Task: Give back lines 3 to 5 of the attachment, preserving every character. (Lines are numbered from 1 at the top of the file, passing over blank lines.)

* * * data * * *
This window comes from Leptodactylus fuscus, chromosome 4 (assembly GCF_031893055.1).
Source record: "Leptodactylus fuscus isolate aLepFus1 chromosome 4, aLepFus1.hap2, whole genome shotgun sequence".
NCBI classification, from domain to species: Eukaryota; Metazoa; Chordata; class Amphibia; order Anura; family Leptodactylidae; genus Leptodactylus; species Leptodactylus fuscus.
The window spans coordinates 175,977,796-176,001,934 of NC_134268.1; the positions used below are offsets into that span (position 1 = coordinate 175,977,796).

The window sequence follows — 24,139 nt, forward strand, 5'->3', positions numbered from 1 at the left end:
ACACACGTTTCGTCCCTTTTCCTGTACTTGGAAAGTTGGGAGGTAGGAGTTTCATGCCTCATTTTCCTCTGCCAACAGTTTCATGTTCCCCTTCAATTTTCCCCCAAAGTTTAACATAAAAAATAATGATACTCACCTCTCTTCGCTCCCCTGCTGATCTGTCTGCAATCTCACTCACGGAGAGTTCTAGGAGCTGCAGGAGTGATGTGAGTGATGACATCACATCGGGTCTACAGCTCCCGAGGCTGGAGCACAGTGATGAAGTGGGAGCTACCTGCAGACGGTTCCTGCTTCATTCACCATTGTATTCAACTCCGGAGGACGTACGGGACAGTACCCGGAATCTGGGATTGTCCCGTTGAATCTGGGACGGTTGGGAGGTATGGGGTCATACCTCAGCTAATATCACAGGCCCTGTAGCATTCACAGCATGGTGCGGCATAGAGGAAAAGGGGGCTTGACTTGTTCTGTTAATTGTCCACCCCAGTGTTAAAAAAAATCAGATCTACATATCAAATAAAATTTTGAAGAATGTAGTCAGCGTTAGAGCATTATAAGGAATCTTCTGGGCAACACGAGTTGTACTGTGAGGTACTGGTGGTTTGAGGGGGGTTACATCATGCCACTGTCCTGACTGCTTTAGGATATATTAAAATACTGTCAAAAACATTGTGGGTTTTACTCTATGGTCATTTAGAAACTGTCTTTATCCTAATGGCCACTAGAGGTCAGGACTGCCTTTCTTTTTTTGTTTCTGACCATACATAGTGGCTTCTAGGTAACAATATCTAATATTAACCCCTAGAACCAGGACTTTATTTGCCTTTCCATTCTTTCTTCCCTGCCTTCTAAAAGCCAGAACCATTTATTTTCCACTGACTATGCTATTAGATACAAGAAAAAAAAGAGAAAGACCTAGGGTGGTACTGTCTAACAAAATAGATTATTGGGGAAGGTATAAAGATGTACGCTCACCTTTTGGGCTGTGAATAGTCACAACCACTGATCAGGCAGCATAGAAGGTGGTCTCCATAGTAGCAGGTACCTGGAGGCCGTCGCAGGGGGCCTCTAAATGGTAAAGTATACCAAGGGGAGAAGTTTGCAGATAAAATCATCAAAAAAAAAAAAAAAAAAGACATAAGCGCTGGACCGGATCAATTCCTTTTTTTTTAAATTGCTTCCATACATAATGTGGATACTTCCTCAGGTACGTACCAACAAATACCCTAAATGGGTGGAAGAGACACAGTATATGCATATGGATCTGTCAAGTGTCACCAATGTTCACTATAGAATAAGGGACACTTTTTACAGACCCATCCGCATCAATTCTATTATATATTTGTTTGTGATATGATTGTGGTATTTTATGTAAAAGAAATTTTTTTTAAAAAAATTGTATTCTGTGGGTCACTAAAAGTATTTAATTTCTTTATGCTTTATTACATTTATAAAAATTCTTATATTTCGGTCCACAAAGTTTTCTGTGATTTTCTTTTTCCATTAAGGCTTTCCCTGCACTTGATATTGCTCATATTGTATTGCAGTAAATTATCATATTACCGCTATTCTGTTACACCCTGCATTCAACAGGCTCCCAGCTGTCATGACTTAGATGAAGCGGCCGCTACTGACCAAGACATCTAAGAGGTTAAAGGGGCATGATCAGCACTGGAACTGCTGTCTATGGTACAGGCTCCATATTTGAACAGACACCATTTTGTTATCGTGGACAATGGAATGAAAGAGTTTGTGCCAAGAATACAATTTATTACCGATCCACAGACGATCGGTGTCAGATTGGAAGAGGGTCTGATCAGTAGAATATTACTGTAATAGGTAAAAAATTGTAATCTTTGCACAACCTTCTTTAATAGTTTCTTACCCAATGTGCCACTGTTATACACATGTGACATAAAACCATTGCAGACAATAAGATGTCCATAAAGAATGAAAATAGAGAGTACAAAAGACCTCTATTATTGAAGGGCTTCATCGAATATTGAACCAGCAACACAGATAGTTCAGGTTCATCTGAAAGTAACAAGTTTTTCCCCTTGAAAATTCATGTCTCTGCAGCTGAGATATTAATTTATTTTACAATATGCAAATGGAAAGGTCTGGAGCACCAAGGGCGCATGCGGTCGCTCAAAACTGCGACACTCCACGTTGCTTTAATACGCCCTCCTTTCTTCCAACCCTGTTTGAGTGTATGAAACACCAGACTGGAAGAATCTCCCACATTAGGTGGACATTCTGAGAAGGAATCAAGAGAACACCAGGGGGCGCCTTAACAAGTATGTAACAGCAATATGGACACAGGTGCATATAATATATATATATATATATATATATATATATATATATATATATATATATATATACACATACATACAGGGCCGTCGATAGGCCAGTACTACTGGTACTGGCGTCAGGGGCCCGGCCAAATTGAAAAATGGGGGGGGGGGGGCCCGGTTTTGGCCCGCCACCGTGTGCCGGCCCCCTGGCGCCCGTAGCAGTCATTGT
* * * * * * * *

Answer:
NCBI classification, from domain to species: Eukaryota; Metazoa; Chordata; class Amphibia; order Anura; family Leptodactylidae; genus Leptodactylus; species Leptodactylus fuscus.
The window spans coordinates 175,977,796-176,001,934 of NC_134268.1; the positions used below are offsets into that span (position 1 = coordinate 175,977,796).

The window sequence follows — 24,139 nt, forward strand, 5'->3', positions numbered from 1 at the left end: